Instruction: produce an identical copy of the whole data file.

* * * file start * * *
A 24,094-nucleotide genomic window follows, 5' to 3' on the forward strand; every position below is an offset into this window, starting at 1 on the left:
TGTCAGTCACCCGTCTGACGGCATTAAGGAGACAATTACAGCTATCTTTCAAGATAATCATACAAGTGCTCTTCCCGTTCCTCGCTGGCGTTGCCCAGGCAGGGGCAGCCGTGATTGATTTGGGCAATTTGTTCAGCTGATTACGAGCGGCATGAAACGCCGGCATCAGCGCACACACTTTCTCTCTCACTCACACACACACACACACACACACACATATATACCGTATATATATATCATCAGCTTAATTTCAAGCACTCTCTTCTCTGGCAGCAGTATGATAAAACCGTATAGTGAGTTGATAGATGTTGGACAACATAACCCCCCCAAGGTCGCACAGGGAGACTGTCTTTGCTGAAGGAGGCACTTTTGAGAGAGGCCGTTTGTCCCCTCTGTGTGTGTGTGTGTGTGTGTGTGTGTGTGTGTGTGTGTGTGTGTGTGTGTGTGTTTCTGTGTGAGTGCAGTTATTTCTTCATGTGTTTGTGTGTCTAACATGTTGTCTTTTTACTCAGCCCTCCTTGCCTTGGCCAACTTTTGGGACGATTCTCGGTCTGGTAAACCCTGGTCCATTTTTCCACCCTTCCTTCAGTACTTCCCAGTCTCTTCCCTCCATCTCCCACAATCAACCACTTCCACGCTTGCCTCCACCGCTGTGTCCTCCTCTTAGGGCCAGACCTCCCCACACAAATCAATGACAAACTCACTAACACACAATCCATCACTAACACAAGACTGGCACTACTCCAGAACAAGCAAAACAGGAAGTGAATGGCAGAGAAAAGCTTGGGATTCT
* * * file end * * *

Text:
A 24,094-nucleotide genomic window follows, 5' to 3' on the forward strand; every position below is an offset into this window, starting at 1 on the left:
TGTCAGTCACCCGTCTGACGGCATTAAGGAGACAATTACAGCTATCTTTCAAGATAATCATACAAGTGCTCTTCCCGTTCCTCGCTGGCGTTGCCCAGGCAGGGGCAGCCGTGATTGATTTGGGCAATTTGTTCAGCTGATTACGAGCGGCATGAAACGCCGGCATCAGCGCACACACTTTCTCTCTCACTCACACACACACACACACACACACACATATATACCGTATATATATATCATCAGCTTAATTTCAAGCACTCTCTTCTCTGGCAGCAGTATGATAAAACCGTATAGTGAGTTGATAGATGTTGGACAACATAACCCCCCCAAGGTCGCACAGGGAGACTGTCTTTGCTGAAGGAGGCACTTTTGAGAGAGGCCGTTTGTCCCCTCTGTGTGTGTGTGTGTGTGTGTGTGTGTGTGTGTGTGTGTGTGTGTGTGTGTGTGTTTCTGTGTGAGTGCAGTTATTTCTTCATGTGTTTGTGTGTCTAACATGTTGTCTTTTTACTCAGCCCTCCTTGCCTTGGCCAACTTTTGGGACGATTCTCGGTCTGGTAAACCCTGGTCCATTTTTCCACCCTTCCTTCAGTACTTCCCAGTCTCTTCCCTCCATCTCCCACAATCAACCACTTCCACGCTTGCCTCCACCGCTGTGTCCTCCTCTTAGGGCCAGACCTCCCCACACAAATCAATGACAAACTCACTAACACACAATCCATCACTAACACAAGACTGGCACTACTCCAGAACAAGCAAAACAGGAAGTGAATGGCAGAGAAAAGCTTGGGATTCT